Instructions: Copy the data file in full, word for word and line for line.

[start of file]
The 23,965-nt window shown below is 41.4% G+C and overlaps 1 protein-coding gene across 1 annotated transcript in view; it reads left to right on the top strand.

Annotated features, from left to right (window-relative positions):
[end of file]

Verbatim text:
The 23,965-nt window shown below is 41.4% G+C and overlaps 1 protein-coding gene across 1 annotated transcript in view; it reads left to right on the top strand.

Annotated features, from left to right (window-relative positions):